How tech has impacted archaeologists’ hunt for long-lost civilizations

Archaeologists look to the past to better understand how ancient civilizations long before us lived, but by using today’s advanced technology, they can make discoveries quicker and easier than ever before.

From 3D modeling to digital satellite mapping to machine learning, archaeologists are integrating modern technology into their discovery of long-lost civilizations. Gil Stein, professor of near-Eastern archaeology at the University of Chicago, said that archaeology is a field that’s exceptionally quick to adapt to new ways of using technology.

“One of the interesting things about archaeology is it’s an area of rapid technology transfer,” he said. “Archaeologists are good at figuring out ways of applying new technology to archaeological materials.”

One example of how archaeologists are using technology to capture the past better is by 3D modeling. Stein said that 3D modeling could digitally reconstruct what an archaeological site would have looked like in its hay day, essentially giving us a real glimpse into how humans once lived by letting us see a 3D model rather than a 2D photo.

“We literally can see the past in a different way,” he said, adding that 3D models are a part of many of the University of Chicago’s Oriental Institute’s exhibitions for museum guests to come and see.

But even more advanced technology is being used to discover new archaeological sites yet to be discovered in the form of remote sensing satellite imagery. The Oriental Institute’s Afghan Heritage Mapping Project is one such project that uses this technology to identify where archaeological sites are from space.

“We have a crew of people that have been for the last three or four years working our way over all of Afghanistan trying to map every archaeological site — more than 22,000 sites this way,” Stein said.

The project uses satellite imagery and other geospatial technologies to build a geographic information system (GIS) database that can identify previously unknown sites and protect them from mining development, looting, and urban expansion. Heritage preservation projects like the one in Afghanistan are funded with support from the U.S. Department of State, through the U.S. embassy in Kabul.

The satellite images being used are from the 1960s, long before Afghanistan had the development it has today, which allows archaeologists to see whole landscapes before there was mechanized agriculture.

“You can see things from outer space like ancient roads or ancient irrigation canals or even whole cities that you can detect because they discolor the ground around them,” Stein said.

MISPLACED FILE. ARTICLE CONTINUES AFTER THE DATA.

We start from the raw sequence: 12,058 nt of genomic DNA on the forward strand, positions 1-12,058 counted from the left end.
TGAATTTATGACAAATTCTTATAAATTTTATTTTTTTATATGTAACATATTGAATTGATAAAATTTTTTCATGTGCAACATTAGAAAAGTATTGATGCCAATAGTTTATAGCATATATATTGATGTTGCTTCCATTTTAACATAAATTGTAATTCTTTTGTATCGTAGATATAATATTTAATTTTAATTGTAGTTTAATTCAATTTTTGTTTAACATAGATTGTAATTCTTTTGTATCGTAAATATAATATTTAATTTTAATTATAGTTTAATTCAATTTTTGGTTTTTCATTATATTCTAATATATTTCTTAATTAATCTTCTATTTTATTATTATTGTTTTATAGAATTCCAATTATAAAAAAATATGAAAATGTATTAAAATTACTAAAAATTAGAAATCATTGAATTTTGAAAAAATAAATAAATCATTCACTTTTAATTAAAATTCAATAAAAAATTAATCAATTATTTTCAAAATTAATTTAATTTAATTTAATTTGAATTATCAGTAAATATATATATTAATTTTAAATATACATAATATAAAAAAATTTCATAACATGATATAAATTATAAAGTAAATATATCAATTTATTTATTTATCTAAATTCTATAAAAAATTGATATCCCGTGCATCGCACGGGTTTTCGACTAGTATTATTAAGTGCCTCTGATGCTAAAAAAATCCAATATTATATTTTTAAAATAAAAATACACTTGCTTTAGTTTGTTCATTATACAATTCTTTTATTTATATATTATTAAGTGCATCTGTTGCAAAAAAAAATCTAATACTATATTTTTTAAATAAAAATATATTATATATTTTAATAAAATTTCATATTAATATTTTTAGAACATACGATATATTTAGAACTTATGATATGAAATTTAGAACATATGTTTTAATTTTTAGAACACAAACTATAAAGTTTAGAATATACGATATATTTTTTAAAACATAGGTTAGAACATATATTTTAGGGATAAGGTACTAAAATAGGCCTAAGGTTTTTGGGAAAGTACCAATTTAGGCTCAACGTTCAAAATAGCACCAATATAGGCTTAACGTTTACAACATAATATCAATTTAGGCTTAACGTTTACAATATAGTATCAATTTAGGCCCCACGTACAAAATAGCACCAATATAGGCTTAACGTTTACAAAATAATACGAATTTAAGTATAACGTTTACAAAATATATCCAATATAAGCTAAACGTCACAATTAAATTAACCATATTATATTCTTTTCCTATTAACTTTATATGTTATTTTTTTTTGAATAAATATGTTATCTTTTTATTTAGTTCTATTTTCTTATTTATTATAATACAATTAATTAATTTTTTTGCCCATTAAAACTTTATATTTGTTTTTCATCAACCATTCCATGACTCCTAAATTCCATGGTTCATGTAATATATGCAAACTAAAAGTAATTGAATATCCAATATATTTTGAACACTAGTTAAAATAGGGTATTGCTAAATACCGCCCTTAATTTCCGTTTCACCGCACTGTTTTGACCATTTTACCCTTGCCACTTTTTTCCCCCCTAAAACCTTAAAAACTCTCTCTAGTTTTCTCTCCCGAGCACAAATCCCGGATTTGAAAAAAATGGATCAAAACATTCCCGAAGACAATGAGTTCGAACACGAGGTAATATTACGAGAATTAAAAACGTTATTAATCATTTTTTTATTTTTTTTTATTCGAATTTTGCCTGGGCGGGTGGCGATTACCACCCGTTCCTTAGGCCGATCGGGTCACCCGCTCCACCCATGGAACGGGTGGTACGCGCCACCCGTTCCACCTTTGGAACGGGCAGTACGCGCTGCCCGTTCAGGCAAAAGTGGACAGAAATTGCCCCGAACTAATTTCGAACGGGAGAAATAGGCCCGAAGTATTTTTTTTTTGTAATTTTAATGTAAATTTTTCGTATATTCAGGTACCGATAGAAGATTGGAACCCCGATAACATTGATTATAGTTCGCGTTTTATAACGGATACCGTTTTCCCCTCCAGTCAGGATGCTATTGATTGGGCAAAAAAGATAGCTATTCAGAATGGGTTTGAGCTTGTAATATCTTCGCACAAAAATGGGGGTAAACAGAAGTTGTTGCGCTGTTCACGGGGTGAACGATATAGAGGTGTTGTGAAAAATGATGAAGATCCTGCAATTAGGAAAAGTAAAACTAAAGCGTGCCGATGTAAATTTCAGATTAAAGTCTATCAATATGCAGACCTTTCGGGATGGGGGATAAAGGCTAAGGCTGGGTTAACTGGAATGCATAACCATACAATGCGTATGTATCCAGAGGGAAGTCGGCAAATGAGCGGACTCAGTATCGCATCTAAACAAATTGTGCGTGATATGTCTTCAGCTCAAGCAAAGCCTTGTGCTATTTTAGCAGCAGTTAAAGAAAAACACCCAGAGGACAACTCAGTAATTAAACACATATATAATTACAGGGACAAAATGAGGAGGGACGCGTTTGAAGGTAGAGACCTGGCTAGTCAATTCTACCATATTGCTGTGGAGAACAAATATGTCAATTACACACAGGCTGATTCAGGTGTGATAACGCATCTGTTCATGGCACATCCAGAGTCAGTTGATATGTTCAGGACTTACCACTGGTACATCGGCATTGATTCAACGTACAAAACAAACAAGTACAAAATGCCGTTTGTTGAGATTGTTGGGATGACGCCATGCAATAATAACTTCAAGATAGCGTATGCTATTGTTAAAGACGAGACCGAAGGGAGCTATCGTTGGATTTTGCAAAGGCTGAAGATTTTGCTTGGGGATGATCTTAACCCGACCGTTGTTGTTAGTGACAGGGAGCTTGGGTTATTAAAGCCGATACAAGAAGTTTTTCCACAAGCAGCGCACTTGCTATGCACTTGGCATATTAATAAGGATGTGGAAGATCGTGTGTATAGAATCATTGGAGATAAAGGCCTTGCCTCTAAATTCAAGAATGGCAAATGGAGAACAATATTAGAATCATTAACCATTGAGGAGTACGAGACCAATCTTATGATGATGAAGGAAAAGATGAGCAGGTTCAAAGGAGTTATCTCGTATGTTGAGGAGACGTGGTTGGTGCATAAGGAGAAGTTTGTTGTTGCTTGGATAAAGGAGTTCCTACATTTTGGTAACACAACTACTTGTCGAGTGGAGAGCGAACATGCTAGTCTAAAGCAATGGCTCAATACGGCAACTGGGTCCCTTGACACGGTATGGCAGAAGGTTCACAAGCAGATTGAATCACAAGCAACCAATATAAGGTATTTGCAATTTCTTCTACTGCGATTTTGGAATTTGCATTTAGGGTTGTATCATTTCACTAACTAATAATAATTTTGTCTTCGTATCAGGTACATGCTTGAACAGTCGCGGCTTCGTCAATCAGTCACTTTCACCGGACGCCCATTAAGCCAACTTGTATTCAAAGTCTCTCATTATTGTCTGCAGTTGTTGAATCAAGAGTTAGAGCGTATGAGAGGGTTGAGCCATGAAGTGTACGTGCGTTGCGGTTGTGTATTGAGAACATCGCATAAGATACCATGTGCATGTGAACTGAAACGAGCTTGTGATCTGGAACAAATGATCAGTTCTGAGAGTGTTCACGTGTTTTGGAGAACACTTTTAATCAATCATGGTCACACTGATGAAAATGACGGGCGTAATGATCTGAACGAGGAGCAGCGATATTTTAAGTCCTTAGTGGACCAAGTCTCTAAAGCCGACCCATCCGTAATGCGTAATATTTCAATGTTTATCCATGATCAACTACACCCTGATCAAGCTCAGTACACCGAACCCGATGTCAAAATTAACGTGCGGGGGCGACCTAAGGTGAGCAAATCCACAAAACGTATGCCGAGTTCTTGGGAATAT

That same project also has implemented the use of machine learning in various statical and analytical techniques to create an algorithm that can identify visual signatures of looter pits based on the images in the database.

Stein said that before implementing machine learning into the project, the work was done by meticulously going through one photo at a time. Like everyone else, archaeologists’ use of machine learning technology helps to save them valuable time and resources.

“This kind of technology saves time and gives very, very accurate 3D dimensions on very precise data,” Stein said. “Things that would have taken you days or months to do now take three or four hours.”

Aside from the Oriental Institute, there are other archaeology projects that are utilizing technology. For example, in 2016, scientists used lidar — a tool most readily associated with helping autonomous cars to sense the world around them — to create a detailed map of a long-lost city hidden beneath the jungle in Cambodia.

A European Union-funded initiative called the ROVINA project (Robots for Exploration, Digital Preservation, and Visualization of Archaeological Sites) took advantage of modern robotics breakthroughs to build robots designed to explore historical sites such as the Roman catacombs.

Archaeology is only one example of how technology is influencing scientific discoveries. Still, specifically, there’s something to be said of an entire subject that, at its core, is focused on the past, but is looking to the technology of the future to get answers.

[via: Digital Trends]

[Photo: Hulki Okan Tabak/Unsplash]

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